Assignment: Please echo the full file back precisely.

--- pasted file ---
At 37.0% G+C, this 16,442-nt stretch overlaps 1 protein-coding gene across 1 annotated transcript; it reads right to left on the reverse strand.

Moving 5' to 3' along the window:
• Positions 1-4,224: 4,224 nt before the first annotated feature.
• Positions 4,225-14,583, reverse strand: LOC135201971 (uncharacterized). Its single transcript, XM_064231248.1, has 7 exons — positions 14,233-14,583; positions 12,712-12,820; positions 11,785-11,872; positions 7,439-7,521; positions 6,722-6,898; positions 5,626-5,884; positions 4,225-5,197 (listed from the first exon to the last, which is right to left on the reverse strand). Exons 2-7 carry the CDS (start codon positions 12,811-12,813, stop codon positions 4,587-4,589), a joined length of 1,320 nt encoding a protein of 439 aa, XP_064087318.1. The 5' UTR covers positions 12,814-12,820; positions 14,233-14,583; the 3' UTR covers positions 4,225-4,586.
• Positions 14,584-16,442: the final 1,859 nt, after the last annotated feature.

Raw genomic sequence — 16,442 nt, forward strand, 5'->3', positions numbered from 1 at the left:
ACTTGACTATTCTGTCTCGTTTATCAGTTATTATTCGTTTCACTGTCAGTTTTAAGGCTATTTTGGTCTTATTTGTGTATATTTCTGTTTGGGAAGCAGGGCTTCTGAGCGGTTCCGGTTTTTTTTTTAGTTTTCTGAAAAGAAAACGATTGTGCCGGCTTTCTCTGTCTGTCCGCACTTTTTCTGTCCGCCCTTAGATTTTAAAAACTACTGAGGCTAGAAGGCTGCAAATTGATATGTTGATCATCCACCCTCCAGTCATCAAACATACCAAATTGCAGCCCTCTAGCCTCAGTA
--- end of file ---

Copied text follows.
At 37.0% G+C, this 16,442-nt stretch overlaps 1 protein-coding gene across 1 annotated transcript; it reads right to left on the reverse strand.

Moving 5' to 3' along the window:
• Positions 1-4,224: 4,224 nt before the first annotated feature.
• Positions 4,225-14,583, reverse strand: LOC135201971 (uncharacterized). Its single transcript, XM_064231248.1, has 7 exons — positions 14,233-14,583; positions 12,712-12,820; positions 11,785-11,872; positions 7,439-7,521; positions 6,722-6,898; positions 5,626-5,884; positions 4,225-5,197 (listed from the first exon to the last, which is right to left on the reverse strand). Exons 2-7 carry the CDS (start codon positions 12,811-12,813, stop codon positions 4,587-4,589), a joined length of 1,320 nt encoding a protein of 439 aa, XP_064087318.1. The 5' UTR covers positions 12,814-12,820; positions 14,233-14,583; the 3' UTR covers positions 4,225-4,586.
• Positions 14,584-16,442: the final 1,859 nt, after the last annotated feature.

Raw genomic sequence — 16,442 nt, forward strand, 5'->3', positions numbered from 1 at the left:
ACTTGACTATTCTGTCTCGTTTATCAGTTATTATTCGTTTCACTGTCAGTTTTAAGGCTATTTTGGTCTTATTTGTGTATATTTCTGTTTGGGAAGCAGGGCTTCTGAGCGGTTCCGGTTTTTTTTTTAGTTTTCTGAAAAGAAAACGATTGTGCCGGCTTTCTCTGTCTGTCCGCACTTTTTCTGTCCGCCCTTAGATTTTAAAAACTACTGAGGCTAGAAGGCTGCAAATTGATATGTTGATCATCCACCCTCCAGTCATCAAACATACCAAATTGCAGCCCTCTAGCCTCAGTA